Kossack achieved this sonic magic using digital technology, a way of recording he would have probably considered a bit blasphemous just a few years ago. He recorded his first album The Power Of One (1998) on a Fostex G-16, a reel to reel, half-inch 16 track, a machine that was big in the 80s and 90s; he considers the quality to be more compatible with that of a songwriter’s demo. He resisted going to digital for a long time because he always believed that analog gave off a bigger, warmer sound, but eventually began working on a Mac with a Pro Tools LE system. “I like the fact that you turn on your computer and are back in your session in five minutes,” he says, “whereas with analog, you have to realign your tape machine with your console every couple of times you shut them both down.” Making the switch in 2005, he digitally recorded his second album, a project called This Boy’s Life, another collection of melodic rockers and sensitive ballads.
While the multi-talented performer doesn’t play the mainstream L.A. clubs as often as he used to, he has a unique musical home away from home in the friendly confines of Kulak’s Woodshed, an intimate space in North Hollywood, dedicated to fostering the development of local songwriters and allowing them to share their work in an appreciative, judgment free atmosphere. Owner Paul Kulak’s website (www.kulakswoodshed.com) gives people all over the world a chance to experience this fascinating creative process—and the opportunity to make donations to keep the club running. Kossack “sheds” new material there about once a month and participates in occasional special event nights, like a recent Bob Dylan tribute. “Kulak’s is a place where substance matters and you don’t have to look like a rock star,” he says. “If songs are ever going to get better, there has to be a place in the L.A. songwriter community where we can come to try things out and get feedback and have fun doing it.”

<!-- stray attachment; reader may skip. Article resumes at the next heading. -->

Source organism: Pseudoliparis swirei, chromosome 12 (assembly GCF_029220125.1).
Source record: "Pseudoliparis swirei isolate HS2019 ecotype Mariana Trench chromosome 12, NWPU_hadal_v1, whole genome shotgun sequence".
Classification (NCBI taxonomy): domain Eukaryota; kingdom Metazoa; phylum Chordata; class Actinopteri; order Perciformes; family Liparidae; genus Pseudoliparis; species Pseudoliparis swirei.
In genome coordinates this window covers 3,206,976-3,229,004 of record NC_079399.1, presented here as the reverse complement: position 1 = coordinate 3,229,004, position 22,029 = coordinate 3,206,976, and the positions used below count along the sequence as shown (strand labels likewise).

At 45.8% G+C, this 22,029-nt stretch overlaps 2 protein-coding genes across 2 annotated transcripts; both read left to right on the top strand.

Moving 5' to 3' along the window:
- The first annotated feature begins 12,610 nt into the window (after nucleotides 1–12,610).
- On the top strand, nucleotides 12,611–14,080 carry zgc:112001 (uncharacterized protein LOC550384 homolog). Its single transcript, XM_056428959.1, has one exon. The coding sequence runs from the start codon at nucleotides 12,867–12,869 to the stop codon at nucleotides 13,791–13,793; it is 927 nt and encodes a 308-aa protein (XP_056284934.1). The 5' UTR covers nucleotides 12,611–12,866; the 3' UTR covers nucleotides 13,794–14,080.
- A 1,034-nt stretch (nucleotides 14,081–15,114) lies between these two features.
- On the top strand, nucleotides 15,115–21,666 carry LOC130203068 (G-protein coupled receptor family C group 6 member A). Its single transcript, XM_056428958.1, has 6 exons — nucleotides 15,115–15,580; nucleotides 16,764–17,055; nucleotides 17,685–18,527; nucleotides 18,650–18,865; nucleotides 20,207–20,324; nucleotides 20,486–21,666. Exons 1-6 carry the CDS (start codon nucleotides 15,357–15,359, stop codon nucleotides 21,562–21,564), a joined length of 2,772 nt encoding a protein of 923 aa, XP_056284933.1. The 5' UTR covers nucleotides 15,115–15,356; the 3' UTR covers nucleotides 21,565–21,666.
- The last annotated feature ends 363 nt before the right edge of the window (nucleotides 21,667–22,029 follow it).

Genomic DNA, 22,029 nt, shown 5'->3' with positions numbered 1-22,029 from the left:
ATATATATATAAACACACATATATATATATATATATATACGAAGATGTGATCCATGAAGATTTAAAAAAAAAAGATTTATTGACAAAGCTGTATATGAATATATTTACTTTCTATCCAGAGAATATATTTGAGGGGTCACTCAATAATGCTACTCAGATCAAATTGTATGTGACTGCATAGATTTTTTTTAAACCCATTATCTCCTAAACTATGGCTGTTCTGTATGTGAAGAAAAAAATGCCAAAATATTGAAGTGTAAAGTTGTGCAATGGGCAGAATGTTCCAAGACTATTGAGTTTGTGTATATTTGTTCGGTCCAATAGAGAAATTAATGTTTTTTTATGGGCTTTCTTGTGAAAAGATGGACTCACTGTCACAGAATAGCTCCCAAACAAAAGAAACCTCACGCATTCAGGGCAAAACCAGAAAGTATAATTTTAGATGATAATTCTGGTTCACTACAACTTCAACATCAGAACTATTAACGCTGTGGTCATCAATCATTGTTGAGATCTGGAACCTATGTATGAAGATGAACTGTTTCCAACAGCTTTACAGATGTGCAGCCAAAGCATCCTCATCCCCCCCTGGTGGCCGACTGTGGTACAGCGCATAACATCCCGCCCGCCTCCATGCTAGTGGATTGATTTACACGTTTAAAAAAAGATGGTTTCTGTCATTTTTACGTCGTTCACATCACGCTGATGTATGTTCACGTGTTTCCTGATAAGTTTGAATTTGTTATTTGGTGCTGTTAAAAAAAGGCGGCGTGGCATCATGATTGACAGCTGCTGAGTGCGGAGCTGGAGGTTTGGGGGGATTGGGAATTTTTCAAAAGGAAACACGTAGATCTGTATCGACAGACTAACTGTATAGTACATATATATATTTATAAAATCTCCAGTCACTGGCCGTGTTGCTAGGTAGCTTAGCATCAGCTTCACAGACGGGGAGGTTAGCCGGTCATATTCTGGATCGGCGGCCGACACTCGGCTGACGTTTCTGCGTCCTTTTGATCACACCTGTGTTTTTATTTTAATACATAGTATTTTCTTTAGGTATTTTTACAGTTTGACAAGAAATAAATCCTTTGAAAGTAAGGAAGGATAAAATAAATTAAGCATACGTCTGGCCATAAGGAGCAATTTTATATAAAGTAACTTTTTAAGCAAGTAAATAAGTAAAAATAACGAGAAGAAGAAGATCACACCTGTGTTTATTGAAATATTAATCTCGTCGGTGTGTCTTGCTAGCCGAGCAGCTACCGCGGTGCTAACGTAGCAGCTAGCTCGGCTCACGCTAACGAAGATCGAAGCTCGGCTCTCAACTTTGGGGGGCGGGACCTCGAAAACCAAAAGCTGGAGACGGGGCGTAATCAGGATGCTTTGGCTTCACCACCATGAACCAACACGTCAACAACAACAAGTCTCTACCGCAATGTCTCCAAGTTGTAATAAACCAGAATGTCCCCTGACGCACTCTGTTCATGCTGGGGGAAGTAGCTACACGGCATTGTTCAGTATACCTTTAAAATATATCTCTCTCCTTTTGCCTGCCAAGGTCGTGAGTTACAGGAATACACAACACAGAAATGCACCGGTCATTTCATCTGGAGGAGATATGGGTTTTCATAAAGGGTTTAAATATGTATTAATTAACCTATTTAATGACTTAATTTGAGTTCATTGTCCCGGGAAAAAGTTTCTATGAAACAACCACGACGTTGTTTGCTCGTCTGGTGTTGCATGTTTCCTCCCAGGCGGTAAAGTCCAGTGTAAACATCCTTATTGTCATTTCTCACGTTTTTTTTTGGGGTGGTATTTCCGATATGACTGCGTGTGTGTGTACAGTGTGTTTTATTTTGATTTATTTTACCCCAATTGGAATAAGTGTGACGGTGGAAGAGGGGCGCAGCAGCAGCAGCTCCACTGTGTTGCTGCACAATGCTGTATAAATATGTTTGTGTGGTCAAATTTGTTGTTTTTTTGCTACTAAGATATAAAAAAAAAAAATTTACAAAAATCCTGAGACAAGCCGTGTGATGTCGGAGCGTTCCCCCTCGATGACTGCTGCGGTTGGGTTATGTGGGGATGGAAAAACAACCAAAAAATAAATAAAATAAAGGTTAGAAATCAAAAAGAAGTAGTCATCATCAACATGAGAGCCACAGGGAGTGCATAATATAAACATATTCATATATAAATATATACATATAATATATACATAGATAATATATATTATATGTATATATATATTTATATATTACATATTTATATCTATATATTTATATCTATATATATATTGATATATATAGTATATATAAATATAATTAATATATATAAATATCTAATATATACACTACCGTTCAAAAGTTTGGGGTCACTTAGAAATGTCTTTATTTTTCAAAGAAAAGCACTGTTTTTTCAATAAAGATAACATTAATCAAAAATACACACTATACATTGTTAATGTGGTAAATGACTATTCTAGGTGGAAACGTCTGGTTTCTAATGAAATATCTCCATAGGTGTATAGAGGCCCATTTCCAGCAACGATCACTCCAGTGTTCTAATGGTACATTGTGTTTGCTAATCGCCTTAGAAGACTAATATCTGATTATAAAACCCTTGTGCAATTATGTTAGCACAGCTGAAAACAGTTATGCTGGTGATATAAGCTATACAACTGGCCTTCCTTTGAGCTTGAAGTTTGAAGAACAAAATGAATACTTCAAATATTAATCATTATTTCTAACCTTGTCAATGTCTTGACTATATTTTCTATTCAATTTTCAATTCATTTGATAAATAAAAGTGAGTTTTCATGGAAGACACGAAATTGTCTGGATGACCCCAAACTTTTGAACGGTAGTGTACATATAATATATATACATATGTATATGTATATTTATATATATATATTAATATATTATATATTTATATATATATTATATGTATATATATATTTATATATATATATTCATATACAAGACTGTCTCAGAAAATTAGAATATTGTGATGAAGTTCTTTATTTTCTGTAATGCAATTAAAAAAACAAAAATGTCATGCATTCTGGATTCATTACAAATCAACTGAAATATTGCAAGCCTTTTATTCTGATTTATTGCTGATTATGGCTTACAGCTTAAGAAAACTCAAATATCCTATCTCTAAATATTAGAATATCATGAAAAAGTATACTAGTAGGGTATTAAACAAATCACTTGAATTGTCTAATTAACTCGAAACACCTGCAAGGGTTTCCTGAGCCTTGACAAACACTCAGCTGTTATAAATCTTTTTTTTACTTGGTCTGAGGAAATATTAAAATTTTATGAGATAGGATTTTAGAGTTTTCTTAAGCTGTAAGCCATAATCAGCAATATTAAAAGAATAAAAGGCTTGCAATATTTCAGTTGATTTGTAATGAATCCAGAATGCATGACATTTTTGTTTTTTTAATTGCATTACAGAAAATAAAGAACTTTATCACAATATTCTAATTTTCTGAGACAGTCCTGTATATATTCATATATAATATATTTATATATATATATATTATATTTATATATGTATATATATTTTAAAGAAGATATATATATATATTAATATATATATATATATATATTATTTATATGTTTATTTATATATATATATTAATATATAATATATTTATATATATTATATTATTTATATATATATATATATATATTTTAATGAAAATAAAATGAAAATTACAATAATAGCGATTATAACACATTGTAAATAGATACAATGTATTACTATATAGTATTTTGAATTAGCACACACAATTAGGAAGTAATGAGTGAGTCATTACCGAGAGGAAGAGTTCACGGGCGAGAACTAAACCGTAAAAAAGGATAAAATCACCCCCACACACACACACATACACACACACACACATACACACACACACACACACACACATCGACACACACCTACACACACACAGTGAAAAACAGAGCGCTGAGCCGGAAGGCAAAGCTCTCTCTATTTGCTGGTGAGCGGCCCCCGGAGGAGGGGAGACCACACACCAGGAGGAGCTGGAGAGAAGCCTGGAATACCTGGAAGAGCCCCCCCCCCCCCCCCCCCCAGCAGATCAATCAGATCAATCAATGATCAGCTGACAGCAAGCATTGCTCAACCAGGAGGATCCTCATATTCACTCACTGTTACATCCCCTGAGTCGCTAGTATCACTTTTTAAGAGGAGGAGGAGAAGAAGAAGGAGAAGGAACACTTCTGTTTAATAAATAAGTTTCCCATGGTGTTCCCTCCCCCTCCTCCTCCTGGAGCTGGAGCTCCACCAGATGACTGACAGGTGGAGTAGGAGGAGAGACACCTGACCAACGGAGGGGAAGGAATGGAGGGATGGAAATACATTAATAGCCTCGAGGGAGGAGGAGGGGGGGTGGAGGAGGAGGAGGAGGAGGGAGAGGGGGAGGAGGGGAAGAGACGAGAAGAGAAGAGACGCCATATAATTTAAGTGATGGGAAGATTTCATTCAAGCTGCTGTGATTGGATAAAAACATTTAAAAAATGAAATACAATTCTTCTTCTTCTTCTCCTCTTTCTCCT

Even though Kossack is still working on his longtime goal of making a full living as a singer and musician, he has led a very blessed life and always makes time to give to important causes. Aside from participating in fundraisers at Kulak’s, he performs every month at The Talking Stick in Venice for GrassRoots Acoustica, a unique organization launched by his friend Mark Islam that donates proceeds from the show and the participating artists’ CDs to a wide variety of charities. These include Children of the Night, Shoes That Fit, Leeza Gibbons’ organization, Leeza’s Place (dedicated to caregivers of ill loved ones) and the ALS Foundation. Thus far, GrassRoots Acoustica has raised over $30,000.
“Being charitable in this day and age is a luxury,” says Kossack, “and it’s wonderful to have the opportunity to do something good while doing something you love. I write and sing my music to move people and at the end of the day, that’s what my life is dedicated to. It’s a very organic process, which begins on an acoustic guitar plugged directly into a good quality mic-pre. I create a scratch vocal and guitar part and then my friends come in and begin to play and soon we have a song to share with the world. But as rewarding as working in the studio is, nothing is more fun than sharing this gift with people in a live setting. In my other business, I made deals where I did nicely, but sometimes, the sweetest money can be the few bucks from a small venue where I’m playing and touching people with my music.”